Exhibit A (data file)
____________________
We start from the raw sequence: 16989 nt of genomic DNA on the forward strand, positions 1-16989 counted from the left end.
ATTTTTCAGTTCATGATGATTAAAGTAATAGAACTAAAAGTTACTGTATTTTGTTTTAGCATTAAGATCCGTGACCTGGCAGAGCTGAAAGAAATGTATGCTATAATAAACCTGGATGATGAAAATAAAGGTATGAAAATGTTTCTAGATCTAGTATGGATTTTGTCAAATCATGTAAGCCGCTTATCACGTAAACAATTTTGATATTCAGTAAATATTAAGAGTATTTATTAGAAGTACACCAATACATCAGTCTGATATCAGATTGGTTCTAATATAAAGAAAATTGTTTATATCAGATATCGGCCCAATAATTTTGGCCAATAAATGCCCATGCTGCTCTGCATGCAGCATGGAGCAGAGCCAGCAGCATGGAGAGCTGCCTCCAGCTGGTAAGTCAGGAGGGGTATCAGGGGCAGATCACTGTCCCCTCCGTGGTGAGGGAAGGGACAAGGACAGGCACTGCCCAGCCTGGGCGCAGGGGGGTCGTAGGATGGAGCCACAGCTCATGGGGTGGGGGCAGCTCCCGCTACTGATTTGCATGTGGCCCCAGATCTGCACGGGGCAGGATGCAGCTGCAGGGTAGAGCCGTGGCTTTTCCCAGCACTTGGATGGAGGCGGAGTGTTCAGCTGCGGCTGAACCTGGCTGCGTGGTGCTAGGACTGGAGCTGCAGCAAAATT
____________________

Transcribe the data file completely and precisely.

We start from the raw sequence: 16989 nt of genomic DNA on the forward strand, positions 1-16989 counted from the left end.
ATTTTTCAGTTCATGATGATTAAAGTAATAGAACTAAAAGTTACTGTATTTTGTTTTAGCATTAAGATCCGTGACCTGGCAGAGCTGAAAGAAATGTATGCTATAATAAACCTGGATGATGAAAATAAAGGTATGAAAATGTTTCTAGATCTAGTATGGATTTTGTCAAATCATGTAAGCCGCTTATCACGTAAACAATTTTGATATTCAGTAAATATTAAGAGTATTTATTAGAAGTACACCAATACATCAGTCTGATATCAGATTGGTTCTAATATAAAGAAAATTGTTTATATCAGATATCGGCCCAATAATTTTGGCCAATAAATGCCCATGCTGCTCTGCATGCAGCATGGAGCAGAGCCAGCAGCATGGAGAGCTGCCTCCAGCTGGTAAGTCAGGAGGGGTATCAGGGGCAGATCACTGTCCCCTCCGTGGTGAGGGAAGGGACAAGGACAGGCACTGCCCAGCCTGGGCGCAGGGGGGTCGTAGGATGGAGCCACAGCTCATGGGGTGGGGGCAGCTCCCGCTACTGATTTGCATGTGGCCCCAGATCTGCACGGGGCAGGATGCAGCTGCAGGGTAGAGCCGTGGCTTTTCCCAGCACTTGGATGGAGGCGGAGTGTTCAGCTGCGGCTGAACCTGGCTGCGTGGTGCTAGGACTGGAGCTGCAGCAAAATT